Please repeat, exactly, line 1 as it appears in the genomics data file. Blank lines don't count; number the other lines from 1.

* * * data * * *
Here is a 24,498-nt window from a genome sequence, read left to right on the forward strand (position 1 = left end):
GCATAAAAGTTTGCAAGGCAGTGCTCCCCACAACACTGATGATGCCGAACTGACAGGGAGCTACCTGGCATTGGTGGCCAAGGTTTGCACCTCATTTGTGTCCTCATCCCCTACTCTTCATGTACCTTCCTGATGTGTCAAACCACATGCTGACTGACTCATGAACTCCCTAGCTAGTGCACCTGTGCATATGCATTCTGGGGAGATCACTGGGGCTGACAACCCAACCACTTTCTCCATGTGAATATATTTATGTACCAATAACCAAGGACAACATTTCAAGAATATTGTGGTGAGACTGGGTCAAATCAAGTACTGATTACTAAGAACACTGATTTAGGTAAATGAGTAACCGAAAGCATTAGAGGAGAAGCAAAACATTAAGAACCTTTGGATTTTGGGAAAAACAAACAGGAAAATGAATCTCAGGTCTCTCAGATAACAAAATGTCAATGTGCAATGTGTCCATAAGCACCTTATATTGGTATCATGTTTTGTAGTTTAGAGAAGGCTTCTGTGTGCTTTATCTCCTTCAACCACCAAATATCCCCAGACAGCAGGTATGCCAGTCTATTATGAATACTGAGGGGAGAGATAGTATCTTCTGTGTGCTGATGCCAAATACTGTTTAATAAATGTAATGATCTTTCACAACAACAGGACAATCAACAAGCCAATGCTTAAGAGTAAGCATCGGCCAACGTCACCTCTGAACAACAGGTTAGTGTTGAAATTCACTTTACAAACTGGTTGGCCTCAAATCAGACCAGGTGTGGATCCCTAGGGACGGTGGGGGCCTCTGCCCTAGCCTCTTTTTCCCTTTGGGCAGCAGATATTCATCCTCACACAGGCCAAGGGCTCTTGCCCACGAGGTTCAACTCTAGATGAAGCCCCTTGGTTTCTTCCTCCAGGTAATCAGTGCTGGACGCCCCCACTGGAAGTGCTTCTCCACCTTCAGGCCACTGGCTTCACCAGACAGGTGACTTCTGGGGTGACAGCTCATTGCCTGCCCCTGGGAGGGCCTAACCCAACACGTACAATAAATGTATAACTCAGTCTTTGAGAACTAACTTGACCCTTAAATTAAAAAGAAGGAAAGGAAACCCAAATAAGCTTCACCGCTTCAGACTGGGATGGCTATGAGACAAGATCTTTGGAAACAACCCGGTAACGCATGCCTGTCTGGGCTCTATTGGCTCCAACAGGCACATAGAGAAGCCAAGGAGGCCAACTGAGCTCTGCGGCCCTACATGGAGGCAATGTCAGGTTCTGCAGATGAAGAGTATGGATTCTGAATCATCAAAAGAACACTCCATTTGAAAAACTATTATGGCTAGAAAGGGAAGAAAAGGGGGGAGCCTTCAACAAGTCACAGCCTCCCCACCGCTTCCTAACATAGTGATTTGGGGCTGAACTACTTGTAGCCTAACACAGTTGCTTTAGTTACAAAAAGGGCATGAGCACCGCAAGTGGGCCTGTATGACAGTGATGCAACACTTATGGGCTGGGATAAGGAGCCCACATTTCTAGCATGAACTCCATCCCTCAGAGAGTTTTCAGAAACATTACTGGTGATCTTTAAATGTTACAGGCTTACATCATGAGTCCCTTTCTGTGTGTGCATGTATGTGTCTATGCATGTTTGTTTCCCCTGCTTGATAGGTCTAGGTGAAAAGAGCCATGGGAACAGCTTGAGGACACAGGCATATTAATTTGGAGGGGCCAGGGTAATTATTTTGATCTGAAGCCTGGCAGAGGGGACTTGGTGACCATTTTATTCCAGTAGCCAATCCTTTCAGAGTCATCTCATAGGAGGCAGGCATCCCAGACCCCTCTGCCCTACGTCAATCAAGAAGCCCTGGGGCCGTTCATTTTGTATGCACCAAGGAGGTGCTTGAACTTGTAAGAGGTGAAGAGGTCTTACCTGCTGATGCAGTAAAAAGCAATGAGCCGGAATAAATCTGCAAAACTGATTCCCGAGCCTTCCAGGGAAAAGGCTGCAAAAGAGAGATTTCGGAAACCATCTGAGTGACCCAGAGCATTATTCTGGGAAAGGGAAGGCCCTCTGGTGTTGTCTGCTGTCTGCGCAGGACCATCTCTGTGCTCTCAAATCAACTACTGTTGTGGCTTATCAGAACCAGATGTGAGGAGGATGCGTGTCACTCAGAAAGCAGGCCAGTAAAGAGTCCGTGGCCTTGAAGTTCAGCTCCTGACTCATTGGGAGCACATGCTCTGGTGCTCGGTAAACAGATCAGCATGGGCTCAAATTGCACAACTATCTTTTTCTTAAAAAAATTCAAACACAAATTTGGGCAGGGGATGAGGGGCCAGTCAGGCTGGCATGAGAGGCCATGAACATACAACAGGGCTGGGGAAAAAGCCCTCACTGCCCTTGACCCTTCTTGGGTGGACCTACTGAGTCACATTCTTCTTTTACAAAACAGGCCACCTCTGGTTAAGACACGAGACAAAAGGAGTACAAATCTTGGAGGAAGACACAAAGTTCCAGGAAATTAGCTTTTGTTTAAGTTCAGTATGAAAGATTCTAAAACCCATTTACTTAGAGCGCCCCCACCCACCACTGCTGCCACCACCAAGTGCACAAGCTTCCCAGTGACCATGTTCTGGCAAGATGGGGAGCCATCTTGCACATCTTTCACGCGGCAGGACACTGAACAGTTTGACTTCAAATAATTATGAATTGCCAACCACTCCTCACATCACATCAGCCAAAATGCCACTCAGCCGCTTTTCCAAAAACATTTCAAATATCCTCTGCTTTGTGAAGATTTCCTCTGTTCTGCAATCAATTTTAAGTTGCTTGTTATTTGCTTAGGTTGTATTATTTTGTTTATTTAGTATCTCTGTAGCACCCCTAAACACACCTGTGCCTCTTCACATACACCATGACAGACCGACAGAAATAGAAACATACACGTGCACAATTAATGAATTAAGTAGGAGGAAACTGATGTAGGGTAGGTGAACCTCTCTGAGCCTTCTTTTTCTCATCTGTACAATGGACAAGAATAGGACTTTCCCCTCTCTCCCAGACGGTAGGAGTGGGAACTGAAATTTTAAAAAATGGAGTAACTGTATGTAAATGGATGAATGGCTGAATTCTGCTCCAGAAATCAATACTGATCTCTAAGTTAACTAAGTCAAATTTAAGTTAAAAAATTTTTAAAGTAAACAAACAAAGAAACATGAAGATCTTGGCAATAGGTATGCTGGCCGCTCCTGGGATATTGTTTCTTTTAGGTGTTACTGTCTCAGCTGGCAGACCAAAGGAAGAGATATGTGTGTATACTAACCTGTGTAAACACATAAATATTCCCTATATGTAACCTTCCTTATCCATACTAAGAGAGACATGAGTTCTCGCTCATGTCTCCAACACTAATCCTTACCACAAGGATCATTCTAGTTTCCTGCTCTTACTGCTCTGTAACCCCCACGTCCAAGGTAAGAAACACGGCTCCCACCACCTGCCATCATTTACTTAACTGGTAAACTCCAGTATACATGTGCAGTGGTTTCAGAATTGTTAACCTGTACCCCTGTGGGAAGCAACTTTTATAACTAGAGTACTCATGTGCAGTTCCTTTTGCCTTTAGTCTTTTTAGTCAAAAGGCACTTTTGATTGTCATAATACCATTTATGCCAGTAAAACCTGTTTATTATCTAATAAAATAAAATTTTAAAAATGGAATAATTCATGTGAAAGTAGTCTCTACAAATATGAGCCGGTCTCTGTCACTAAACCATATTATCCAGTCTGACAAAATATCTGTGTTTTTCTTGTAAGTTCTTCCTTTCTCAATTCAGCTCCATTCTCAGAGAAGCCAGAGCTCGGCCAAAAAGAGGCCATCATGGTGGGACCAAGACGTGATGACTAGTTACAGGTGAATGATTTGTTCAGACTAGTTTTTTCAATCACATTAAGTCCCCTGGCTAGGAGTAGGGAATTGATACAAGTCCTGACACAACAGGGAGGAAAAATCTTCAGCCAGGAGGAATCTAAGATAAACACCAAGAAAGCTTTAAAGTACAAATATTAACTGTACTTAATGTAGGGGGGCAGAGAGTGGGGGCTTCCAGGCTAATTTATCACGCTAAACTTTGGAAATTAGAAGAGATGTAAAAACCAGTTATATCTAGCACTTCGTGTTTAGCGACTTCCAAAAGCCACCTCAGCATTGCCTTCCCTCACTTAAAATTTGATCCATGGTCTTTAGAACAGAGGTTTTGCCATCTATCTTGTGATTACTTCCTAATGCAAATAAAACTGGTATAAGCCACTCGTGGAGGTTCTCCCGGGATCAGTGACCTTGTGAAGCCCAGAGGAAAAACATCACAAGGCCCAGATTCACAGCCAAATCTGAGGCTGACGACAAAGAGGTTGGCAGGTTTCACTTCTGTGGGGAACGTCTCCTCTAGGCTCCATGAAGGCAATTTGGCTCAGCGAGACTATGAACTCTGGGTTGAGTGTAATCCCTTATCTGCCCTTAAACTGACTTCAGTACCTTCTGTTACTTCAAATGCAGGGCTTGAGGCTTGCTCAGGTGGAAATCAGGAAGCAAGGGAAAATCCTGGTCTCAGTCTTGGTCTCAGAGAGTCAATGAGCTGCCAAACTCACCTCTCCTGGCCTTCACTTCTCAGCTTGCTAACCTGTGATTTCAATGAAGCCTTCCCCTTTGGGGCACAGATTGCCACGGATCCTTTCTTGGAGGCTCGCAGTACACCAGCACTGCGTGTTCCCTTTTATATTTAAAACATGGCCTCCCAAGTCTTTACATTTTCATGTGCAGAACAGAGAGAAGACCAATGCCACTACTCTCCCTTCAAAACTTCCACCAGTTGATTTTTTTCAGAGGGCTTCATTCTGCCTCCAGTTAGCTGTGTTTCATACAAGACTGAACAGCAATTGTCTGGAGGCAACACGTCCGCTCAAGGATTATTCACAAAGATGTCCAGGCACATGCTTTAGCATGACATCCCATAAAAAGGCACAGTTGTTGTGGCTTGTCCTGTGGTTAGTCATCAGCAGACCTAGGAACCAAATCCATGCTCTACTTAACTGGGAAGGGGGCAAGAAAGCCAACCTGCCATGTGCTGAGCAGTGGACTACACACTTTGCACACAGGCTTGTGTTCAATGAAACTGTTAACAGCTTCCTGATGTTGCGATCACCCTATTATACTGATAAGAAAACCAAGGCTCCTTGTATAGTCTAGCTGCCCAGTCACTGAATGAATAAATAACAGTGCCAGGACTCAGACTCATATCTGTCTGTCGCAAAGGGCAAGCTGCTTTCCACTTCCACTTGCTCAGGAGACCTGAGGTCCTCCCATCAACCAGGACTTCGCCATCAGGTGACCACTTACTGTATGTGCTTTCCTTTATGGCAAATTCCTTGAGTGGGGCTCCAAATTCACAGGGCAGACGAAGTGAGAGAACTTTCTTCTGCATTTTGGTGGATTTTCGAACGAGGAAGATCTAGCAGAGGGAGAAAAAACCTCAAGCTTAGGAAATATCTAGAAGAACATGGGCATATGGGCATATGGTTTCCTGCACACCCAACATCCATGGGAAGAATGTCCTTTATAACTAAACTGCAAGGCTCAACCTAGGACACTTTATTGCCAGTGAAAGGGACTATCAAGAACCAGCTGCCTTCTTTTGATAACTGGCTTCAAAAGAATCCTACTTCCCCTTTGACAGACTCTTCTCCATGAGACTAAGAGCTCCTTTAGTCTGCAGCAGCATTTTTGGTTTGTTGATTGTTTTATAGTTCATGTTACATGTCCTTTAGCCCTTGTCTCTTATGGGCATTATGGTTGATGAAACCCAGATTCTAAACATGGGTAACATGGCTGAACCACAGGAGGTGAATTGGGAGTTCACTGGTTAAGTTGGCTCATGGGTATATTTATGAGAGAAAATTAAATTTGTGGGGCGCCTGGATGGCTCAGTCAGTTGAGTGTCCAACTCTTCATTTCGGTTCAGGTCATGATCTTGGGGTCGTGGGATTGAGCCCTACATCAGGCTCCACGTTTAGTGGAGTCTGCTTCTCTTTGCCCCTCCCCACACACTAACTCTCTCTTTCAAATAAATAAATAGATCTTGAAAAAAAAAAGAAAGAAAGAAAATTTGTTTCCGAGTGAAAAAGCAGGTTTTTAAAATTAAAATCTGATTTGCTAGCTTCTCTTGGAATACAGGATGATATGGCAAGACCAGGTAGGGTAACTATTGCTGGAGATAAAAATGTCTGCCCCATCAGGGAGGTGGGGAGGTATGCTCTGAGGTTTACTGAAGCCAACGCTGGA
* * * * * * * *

Here is a 24,498-nt window from a genome sequence, read left to right on the forward strand (position 1 = left end):